IDEAS home Printed from https://ideas.repec.org/
MyIDEAS: Login to save this paper or follow this series

The pathological export boom and the bazaar effect: How to solve the German puzzle

  • Sinn, Hans-Werner

Germany is the laggard of Europe, yet the country is world champion in merchandise exports. The paper tries to solve this theoretical and empirical puzzle by diagnosing a ’pathological export boom’and a ’bazaar effect’. Excessively high wages defended by unions and the welfare state against the forces of international low-wage competition destroy too big a fraction of the labour-intensive sectors and drive too much capital and labour into the capital-intensive export sectors, causing both unemployment and excessive value added in exports. Moreover, excessive wages induce too much outsourcing of upstream production activities, which implies that export quantities grow too much in relation to value added contained in exports. Finally, excessive wages cause capital flight resulting in a too large current account surplus.

To our knowledge, this item is not available for download. To find whether it is available, there are three options:
1. Check below under "Related research" whether another version of this item is available online.
2. Check on the provider's web page whether it is in fact available.
3. Perform a search for a similarly titled item that would be available.

Paper provided by University of Munich, Department of Economics in its series Munich Reprints in Economics with number 19602.

as
in new window

Length:
Date of creation: 2006
Date of revision:
Publication status: Published in World Economy 9 29(2006): pp. 1157-1175
Handle: RePEc:lmu:muenar:19602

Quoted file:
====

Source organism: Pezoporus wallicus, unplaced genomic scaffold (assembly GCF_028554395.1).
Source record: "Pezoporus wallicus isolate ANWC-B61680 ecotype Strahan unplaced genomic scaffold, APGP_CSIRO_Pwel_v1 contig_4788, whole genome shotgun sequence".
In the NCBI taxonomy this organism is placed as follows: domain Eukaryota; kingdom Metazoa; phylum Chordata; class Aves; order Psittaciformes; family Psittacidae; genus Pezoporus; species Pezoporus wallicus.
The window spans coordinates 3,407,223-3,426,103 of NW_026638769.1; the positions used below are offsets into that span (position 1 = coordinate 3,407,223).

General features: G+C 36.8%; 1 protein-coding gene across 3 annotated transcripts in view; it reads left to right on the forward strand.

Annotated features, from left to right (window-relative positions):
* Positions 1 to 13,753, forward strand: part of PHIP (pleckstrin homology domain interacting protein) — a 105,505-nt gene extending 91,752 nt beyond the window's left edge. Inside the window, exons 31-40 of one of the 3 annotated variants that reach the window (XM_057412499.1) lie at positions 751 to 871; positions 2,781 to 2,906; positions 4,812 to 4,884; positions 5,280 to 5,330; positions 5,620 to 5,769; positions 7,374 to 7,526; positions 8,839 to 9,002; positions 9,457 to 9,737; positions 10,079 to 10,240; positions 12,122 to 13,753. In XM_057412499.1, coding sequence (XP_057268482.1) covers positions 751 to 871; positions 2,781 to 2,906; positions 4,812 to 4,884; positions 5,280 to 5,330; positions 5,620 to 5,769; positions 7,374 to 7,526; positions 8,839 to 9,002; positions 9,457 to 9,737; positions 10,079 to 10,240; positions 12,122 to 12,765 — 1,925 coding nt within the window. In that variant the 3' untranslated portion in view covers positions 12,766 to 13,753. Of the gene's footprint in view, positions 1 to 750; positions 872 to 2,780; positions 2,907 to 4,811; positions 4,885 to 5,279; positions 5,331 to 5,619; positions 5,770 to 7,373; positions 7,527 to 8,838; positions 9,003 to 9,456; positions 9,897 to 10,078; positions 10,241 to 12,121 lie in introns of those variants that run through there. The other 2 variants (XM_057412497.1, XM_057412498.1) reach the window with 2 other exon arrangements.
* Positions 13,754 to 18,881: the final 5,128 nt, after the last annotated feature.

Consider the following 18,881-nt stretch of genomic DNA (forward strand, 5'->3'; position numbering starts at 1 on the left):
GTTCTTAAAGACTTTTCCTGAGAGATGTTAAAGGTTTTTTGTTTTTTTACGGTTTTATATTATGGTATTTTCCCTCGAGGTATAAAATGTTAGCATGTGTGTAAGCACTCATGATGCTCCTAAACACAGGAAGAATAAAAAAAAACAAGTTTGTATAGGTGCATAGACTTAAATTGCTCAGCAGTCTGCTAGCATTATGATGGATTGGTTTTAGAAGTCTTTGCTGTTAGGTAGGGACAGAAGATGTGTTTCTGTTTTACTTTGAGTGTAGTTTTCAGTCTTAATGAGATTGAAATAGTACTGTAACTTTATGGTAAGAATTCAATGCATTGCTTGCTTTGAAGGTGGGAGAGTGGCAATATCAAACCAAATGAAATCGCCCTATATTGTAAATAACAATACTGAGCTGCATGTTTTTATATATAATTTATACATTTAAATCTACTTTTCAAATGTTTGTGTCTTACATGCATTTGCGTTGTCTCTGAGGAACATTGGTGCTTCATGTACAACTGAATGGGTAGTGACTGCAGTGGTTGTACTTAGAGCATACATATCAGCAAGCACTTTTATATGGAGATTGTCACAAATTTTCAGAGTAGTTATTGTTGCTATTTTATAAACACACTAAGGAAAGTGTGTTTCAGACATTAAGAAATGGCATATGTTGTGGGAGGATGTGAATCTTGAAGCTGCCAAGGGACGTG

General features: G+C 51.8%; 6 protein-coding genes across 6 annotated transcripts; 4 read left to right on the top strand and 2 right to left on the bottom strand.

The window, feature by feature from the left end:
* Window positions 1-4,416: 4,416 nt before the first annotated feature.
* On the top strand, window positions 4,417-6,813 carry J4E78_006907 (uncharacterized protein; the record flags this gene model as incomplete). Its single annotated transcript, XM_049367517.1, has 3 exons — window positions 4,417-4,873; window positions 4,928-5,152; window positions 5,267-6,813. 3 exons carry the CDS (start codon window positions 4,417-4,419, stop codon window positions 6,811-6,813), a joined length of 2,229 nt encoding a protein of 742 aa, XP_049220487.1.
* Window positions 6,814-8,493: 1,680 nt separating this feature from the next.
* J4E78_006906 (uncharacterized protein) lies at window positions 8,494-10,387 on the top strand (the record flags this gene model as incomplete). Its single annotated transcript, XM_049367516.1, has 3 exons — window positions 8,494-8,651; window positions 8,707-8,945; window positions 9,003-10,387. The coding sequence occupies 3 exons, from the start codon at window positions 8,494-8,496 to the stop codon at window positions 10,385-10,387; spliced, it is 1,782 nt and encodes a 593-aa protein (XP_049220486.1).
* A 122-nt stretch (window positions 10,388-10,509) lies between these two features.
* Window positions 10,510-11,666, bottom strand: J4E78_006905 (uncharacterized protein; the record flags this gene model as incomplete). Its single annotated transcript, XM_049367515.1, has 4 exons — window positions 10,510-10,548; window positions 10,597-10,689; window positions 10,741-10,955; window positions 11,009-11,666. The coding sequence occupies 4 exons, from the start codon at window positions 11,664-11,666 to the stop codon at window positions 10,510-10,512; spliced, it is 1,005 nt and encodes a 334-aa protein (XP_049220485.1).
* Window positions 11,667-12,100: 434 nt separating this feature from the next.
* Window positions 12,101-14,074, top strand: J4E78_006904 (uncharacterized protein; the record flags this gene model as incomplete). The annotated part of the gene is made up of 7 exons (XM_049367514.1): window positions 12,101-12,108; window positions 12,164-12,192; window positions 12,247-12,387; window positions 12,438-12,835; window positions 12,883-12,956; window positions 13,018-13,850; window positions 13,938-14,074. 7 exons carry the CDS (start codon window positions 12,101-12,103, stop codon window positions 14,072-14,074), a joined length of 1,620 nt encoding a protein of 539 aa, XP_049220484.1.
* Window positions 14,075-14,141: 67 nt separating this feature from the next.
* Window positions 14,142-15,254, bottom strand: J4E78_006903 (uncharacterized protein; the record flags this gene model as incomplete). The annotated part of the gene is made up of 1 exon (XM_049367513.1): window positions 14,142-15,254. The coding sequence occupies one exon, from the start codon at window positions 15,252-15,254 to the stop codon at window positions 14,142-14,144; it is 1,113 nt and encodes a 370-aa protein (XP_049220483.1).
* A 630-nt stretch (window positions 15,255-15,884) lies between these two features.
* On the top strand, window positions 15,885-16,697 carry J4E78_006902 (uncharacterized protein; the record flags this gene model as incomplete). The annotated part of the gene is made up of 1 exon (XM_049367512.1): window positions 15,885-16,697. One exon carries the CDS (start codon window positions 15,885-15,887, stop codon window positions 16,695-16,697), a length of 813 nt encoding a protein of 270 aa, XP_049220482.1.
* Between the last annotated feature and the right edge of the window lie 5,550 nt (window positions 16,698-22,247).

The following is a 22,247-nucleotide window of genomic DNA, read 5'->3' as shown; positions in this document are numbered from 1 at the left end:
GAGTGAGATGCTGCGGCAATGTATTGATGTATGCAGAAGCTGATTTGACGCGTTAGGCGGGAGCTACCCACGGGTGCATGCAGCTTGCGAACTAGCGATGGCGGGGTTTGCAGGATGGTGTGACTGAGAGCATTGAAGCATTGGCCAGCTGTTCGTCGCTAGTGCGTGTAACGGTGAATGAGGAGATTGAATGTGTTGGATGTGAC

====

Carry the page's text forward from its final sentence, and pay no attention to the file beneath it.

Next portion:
Contact details of provider: Postal: Ludwigstr. 28, 80539 Munich, Germany
Phone: +49-(0)89-2180-3405
Fax: +49-(0)89-2180-3510
Web page: http://www.vwl.uni-muenchen.de

More information through EDIRC

References listed on IDEAS
Please report citation or reference errors to , or , if you are the registered author of the cited work, log in to your RePEc Author Service profile, click on "citations" and make appropriate adjustments.:

as in new window
  1. Sinn, Hans-Werner & Ochel, Wolfgang, 2003. "Social Union, Convergence and Migration," Munich Reprints in Economics 948, University of Munich, Department of Economics.
  2. Peter Egger & Michael Pfaffermayr, 2006. "Spatial convergence," Papers in Regional Science, Wiley Blackwell, vol. 85(2), pages 199-215, 06.
  3. Ferdinand Dudenhöffer, 2005. "Wie viel Deutschland steckt im Porsche?," Ifo Schnelldienst, Ifo Institute for Economic Research at the University of Munich, vol. 58(24), pages 03-05, December.
  4. Brecher, Richard A, 1974. "Minimum Wage Rates and the Pure Theory of International Trade," The Quarterly Journal of Economics, MIT Press, vol. 88(1), pages 98-116, February.
  5. Davis, Donald R, 1998. "Does European Unemployment Prop Up American Wages? National Labor Markets and Global Trade," American Economic Review, American Economic Association, vol. 88(3), pages 478-94, June.
  6. Paul Krugman, 1995. "Growing World Trade: Causes and Consequences," Brookings Papers on Economic Activity, Economic Studies Program, The Brookings Institution, vol. 26(1, 25th A), pages 327-377.
Full references (including those not matched with items on IDEAS)

This item is not listed on Wikipedia, on a reading list or among the top items on IDEAS.

When requesting a correction, please mention this item's handle: RePEc:lmu:muenar:19602. See general information about how to correct material in RePEc.

For technical questions regarding this item, or to correct its authors, title, abstract, bibliographic or download information, contact: (Alexandra Frank)

If you have authored this item and are not yet registered with RePEc, we encourage you to do it here. This allows to link your profile to this item. It also allows you to accept potential citations to this item that we are uncertain about.

If references are entirely missing, you can add them using this form.

If the full references list an item that is present in RePEc, but the system did not link to it, you can help with this form.

If you know of missing items citing this one, you can help us creating those links by adding the relevant references in the same way as above, for each refering item. If you are a registered author of this item, you may also want to check the "citations" tab in your profile, as there may be some citations waiting for confirmation.

Please note that corrections may take a couple of weeks to filter through the various RePEc services.

This information is provided to you by IDEAS at the Research Division of the Federal Reserve Bank of St. Louis using RePEc data.